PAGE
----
Supervisory Relations in Times of Change

by Peter Berridge, president of Shorebird Coaching and Consulting

Uncertain times can be unsettling for staff. Supervisors must respond to some very tough questions.  Will I have a job? How about my coworkers? Will my pay and benefits be affected? Will we still be able to serve our clients? How will they be affected? As leaders, how do you respond? In times of change, staff is looking for certainty. However, all you can provide is clarity.

Too often, leadership waits. Waits until they know how staff will be affected, how programs will change and what the budget will look like before communicating. Why? Because, naturally, they want to be able to assure staff that “it’s over.” The search for certainty can lead to delays in communicating until “we have it right” or “know the answer.” This lack of communication leads to greater organizational anxiety.

Disney is famous for saying you either have a culture by design or by default. Communication is key to designing and upholding your culture. Without ongoing communication, misinformation seeps in and causes unintended consequences: undesirable turnover, lowered productivity and protecting one’s own interests.

  • Supervisors want to provide certainty; they can’t. However, they can provide clarity. Such as:
  • The organization’s situation;
  • The process used to gather information;
  • The need for involvement in providing information, ideas and solutions;
  • The need for involvement in providing information, ideas and solutions;
  • The values that will be upheld and the process used to make decisions if programs and staff are affected;
  • Honesty, if the answers are unknown;
  • I can’t share that information with you at this point;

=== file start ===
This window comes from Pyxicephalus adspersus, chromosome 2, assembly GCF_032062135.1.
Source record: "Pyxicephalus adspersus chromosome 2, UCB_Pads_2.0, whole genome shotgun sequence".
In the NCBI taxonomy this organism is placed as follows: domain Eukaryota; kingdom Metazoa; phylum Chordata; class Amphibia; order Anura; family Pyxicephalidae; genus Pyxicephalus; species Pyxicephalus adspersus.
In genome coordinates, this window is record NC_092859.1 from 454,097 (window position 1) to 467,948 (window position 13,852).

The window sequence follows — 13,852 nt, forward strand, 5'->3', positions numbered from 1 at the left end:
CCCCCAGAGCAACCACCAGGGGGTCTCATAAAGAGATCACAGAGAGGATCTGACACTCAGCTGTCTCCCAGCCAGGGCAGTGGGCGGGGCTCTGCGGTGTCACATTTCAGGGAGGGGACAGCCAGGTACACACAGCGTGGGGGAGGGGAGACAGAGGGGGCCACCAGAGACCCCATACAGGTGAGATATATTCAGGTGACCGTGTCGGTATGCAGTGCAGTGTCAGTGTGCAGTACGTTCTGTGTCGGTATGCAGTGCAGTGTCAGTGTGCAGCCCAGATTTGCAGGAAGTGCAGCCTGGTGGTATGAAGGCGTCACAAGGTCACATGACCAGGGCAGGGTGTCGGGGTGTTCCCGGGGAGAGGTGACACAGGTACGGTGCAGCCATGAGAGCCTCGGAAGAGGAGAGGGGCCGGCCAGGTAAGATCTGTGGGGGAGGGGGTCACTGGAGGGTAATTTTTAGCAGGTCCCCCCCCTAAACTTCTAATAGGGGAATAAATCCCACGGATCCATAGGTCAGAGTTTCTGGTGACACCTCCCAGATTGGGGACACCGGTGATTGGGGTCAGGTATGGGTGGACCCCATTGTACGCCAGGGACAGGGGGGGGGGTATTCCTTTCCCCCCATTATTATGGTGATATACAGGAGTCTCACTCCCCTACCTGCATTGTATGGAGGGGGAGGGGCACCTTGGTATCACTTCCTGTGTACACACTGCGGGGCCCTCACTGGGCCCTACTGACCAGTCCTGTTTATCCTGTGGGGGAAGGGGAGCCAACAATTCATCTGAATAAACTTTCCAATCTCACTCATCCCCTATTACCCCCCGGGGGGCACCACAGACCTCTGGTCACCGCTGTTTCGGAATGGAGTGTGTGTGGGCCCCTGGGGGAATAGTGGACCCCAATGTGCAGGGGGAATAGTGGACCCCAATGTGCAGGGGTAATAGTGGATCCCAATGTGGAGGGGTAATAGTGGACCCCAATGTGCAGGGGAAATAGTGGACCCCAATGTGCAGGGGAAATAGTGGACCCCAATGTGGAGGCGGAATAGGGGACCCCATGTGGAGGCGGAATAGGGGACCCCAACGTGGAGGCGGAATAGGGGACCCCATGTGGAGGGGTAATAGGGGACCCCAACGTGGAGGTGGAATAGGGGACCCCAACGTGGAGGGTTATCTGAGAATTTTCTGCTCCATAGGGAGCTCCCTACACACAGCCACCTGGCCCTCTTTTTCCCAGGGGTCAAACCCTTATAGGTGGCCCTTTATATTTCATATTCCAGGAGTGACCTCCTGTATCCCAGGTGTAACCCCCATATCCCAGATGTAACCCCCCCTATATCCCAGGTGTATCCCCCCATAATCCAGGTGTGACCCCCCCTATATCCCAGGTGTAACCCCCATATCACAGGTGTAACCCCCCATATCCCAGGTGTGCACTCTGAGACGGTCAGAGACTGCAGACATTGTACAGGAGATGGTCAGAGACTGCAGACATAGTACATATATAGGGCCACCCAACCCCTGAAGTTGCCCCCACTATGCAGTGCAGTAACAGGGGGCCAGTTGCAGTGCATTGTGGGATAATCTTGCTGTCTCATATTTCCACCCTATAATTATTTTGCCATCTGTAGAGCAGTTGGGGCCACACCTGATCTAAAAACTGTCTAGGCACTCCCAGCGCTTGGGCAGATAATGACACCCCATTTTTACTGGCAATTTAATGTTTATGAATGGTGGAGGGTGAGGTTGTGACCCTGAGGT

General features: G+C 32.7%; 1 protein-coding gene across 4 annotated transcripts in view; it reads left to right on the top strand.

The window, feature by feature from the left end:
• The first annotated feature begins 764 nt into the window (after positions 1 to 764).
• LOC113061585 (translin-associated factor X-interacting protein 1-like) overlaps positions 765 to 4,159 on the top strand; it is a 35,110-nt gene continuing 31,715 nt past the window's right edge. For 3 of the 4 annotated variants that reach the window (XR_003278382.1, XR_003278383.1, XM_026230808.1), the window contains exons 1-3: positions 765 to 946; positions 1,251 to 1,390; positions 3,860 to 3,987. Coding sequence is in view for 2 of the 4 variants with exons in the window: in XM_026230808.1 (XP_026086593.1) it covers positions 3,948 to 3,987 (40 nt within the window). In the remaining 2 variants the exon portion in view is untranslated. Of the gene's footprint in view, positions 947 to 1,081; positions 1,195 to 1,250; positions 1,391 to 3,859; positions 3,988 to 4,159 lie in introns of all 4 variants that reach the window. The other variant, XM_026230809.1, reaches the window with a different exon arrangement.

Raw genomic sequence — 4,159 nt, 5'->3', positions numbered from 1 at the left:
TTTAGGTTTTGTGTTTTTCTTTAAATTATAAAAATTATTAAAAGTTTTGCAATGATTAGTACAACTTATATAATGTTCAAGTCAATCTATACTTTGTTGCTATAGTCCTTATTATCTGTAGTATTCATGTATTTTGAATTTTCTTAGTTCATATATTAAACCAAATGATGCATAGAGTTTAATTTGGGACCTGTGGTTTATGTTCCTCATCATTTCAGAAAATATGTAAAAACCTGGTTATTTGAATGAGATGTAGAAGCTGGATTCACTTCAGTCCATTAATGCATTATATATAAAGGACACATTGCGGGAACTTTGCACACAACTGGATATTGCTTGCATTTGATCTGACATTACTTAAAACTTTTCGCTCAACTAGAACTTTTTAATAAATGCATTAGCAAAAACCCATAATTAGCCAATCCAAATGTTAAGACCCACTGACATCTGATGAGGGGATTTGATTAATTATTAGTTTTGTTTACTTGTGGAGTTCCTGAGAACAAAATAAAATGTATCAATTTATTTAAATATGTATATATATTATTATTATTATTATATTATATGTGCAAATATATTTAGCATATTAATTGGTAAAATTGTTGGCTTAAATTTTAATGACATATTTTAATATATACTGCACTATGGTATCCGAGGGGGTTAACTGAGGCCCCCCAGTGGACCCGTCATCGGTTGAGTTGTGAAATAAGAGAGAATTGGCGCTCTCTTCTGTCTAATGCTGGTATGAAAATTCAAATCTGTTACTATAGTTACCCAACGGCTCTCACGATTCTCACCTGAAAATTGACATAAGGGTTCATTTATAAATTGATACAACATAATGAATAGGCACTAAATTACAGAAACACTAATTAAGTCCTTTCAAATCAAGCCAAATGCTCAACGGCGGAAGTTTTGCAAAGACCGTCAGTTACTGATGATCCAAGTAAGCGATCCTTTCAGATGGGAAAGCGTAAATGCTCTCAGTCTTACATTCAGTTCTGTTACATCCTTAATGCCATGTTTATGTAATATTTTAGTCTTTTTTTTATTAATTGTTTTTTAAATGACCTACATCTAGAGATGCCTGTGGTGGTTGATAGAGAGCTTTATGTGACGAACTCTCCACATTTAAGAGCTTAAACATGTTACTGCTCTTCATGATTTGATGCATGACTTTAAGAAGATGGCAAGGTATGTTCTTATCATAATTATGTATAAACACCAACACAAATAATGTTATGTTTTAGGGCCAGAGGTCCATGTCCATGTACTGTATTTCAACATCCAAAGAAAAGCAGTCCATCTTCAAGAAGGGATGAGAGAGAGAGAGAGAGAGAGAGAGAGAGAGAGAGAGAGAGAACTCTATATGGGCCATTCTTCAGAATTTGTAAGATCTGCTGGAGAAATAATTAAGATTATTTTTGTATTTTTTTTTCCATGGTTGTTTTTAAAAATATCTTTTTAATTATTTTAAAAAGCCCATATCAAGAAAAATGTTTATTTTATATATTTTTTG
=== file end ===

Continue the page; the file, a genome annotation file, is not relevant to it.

• A plan for moving ahead; and
  • The key data and milestones.

Of these, most important is conveying the plan for moving ahead. This provides goals and milestones that staff can rally behind and work toward; a positive focus that can lead to powerful results and greater employee engagement.

Supervisors play a key role in providing communications to front line staff, maintaining employee engagement and gathering essential information for decision-making.

There are many methods for keeping staff in the loop: staff meetings, weekly newsletter, intranet webpage, CEO blog, daily/weekly CEO broadcast voicemail, broadcast email, scorecards and dashboards. Map out your schedule and methods and stick to it.

How about staff reductions? This is another area where mistakes are commonly made. Simply communicating who’s been affected is not enough. Staff who are left have real information needs:

  • Who’s been affected;
  • What positions and when;
  • The work that is being eliminated (we simply won’t be doing those duties any more);
  • Who will do the remaining duties of persons who have left; and
  • What steps are being taken to meet the client needs, transition services, and what problems are yet to be solved.

Staff watch how their peers are treated during reductions. Treat staff well in their departure; if not, it won’t matter how well your organizational values are written, employee engagement will suffer.

Clarity versus certainty is a simple concept that helps organizations through change. Take the lead, share the direction of the organization, what is known, what is not known, and the process to solve the issues the organization faces.

This article was written by Peter Berridge for the Spring 2010 issue of Nonprofit News. Peter is the president of Shorebird Coaching and Consulting. He has over 20 years of experience coaching and human resources as a former vice president of human resources at Courage Center. Peter’s passion is coaching senior executives, rising leaders and teams navigating challenges, with a special focus on nonprofits. For more information about Shorebird Coaching and Consulting, visit www.shorebirdcoaching.com.
 

 
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